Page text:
Upholding the Value of the Reporting Function

During the 1992 presidential campaign, independent candidate Ross Perot suggested that ambassadors were relics, akin to “sailing ships,” and that Washington could accomplish its foreign policy goals by simply communicating with foreign capitals by phone and fax. Friends of the Foreign Service rightly responded that there is no substitute for having diplomats on the spot who build relationships and advocate in person with foreign governments and publics.

Somewhat lost in the debate was the fact that Perot’s comment ignored a vital function of U.S. diplomats abroad: conveying to U.S. policymakers analysis of significant local events. A data systems entrepreneur from Texas can be forgiven for getting that wrong, but we would do well to remind ourselves of that important job from time to time. All Foreign Service work is vital, but the reporting function is truly fundamental to the success of U.S. foreign policy.

It’s safe to say that the airgram is not coming back, not at a time when the Associated Press is asking its reporters to limit most of their stories to 300-500 words. The cable is still with us, but is becoming ever leaner. Email updates, BlackBerry-friendly digests and weekly roundups with cable links are all in the ascendancy.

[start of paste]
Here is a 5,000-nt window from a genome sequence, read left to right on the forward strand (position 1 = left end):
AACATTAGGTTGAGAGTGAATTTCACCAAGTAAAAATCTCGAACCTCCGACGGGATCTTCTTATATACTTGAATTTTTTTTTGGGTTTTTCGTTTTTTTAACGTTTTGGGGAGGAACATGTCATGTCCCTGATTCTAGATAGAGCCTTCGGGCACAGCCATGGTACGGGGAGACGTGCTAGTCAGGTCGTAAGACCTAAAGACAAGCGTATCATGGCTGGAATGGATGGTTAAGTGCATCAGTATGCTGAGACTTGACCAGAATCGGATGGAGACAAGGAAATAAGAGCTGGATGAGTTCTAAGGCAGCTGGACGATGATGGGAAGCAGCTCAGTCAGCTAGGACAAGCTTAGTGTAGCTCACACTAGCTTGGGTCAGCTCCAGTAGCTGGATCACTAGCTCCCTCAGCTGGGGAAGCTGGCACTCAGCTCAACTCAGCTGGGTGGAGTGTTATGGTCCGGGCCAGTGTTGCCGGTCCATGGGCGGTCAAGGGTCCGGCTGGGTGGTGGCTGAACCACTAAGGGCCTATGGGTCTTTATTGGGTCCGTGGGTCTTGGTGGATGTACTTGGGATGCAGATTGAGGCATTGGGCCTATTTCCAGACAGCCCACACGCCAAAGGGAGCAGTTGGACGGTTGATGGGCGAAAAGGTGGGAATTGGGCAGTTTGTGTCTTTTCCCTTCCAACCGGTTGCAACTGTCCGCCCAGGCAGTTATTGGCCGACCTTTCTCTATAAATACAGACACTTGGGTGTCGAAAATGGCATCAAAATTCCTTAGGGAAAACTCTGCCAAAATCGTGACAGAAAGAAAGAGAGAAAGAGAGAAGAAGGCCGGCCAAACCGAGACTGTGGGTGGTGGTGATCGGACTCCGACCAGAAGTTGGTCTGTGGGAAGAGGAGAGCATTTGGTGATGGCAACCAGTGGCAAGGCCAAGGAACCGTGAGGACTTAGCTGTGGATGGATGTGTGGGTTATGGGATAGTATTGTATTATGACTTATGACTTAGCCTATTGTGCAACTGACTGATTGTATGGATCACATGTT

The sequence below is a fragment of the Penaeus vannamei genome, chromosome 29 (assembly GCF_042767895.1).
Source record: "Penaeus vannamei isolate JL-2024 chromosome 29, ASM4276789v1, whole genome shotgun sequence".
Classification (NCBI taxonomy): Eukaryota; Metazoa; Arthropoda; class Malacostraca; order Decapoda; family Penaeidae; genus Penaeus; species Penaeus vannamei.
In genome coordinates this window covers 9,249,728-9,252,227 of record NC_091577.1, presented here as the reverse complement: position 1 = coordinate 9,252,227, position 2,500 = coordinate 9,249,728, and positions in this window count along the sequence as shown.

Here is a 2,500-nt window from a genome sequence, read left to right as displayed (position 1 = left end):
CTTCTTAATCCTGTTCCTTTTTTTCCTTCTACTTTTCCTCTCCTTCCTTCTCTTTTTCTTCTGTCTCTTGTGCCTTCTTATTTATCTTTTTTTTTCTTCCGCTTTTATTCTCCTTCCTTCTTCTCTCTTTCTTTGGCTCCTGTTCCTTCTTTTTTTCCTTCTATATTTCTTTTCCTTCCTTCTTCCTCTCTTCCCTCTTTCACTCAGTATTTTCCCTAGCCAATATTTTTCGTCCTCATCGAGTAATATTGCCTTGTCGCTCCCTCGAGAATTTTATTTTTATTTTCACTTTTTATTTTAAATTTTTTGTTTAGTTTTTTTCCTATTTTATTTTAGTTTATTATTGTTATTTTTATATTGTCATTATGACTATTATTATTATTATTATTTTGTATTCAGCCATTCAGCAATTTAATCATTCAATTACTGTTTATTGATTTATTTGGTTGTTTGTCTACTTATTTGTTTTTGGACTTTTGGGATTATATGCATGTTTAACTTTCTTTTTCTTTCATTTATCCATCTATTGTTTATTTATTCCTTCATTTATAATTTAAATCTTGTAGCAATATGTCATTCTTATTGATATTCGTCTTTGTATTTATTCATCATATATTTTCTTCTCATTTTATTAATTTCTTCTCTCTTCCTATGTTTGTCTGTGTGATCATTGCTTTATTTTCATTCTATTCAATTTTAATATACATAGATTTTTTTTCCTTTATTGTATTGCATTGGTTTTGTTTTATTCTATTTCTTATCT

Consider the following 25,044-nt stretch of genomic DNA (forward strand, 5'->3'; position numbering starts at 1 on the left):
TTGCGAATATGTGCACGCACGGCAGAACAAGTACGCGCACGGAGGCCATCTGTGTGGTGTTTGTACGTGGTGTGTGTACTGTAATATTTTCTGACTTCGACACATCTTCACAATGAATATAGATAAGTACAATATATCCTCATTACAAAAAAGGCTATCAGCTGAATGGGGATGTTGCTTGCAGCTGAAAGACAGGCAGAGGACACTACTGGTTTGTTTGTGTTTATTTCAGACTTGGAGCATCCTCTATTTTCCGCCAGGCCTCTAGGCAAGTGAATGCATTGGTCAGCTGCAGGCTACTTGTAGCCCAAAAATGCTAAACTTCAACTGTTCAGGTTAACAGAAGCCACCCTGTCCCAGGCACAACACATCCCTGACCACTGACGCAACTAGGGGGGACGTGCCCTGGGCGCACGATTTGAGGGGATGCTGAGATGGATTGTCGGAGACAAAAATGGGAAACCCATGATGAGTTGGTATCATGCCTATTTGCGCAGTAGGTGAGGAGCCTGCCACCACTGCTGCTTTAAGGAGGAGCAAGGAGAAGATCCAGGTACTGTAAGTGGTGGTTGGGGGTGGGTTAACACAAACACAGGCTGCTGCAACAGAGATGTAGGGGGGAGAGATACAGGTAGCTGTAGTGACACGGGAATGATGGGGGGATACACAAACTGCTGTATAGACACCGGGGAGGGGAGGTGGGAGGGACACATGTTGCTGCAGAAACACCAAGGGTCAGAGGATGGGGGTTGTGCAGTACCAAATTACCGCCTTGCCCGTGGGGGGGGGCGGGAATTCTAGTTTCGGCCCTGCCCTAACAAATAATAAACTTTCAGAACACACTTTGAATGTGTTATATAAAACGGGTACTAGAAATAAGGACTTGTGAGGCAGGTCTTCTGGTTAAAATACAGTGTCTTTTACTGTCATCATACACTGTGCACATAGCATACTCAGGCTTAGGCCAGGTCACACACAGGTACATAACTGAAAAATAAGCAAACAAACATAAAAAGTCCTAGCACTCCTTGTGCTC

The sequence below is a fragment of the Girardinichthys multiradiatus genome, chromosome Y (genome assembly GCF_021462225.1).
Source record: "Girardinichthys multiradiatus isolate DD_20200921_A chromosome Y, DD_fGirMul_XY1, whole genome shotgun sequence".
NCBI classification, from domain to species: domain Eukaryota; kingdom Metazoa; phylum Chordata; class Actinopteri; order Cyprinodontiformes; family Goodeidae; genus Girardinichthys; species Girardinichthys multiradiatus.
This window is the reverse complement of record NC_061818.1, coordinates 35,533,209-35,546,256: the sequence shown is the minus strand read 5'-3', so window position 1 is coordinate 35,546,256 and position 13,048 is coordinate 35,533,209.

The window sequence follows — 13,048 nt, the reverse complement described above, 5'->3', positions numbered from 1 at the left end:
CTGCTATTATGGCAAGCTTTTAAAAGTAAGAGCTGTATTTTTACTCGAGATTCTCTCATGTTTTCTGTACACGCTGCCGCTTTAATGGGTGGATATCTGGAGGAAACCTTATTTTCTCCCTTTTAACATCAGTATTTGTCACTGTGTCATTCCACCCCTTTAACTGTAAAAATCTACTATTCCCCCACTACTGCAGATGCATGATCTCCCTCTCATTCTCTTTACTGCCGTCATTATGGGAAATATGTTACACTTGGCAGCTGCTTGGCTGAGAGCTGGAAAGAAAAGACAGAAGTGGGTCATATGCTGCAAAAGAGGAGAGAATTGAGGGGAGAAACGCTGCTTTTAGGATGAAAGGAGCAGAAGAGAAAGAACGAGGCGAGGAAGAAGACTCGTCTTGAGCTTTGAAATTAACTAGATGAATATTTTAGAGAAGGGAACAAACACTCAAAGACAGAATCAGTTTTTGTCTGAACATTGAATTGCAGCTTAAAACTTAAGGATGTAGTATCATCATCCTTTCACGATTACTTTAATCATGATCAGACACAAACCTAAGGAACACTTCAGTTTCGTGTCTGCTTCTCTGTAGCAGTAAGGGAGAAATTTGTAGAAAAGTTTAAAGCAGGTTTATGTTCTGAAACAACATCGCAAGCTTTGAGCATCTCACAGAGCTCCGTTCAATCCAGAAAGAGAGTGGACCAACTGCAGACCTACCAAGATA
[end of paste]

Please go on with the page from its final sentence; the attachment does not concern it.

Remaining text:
While the means of communication may change, the need for bankable reporting and analysis does not. This is true despite the fact that most writing we produce and see is decidedly temporal.

Still, the best Foreign Service reporting stands the test of time. Look again at Kennan’s Long Telegram: “At the bottom of the Kremlin’s neurotic view of world affairs is traditional and instinctive Russian sense of insecurity.” And then fast forward to recent press comments (no cable revelations here) by President Obama: “Russia is a regional power that is threatening some of its immediate neighbors—not out of strength, but out of weakness.”

Dan Lawton, deputy director of the Office of Southern European Affairs in the Bureau of European and Eurasian Affairs, served as political counselor in Athens from 2010 to 2013. Since joining the Foreign Service in 1990, he has also served in Caracas, Copenhagen, Lima, Karachi and Mexico City. The views expressed in this article are his personal opinions and are not intended to represent U.S. government policy.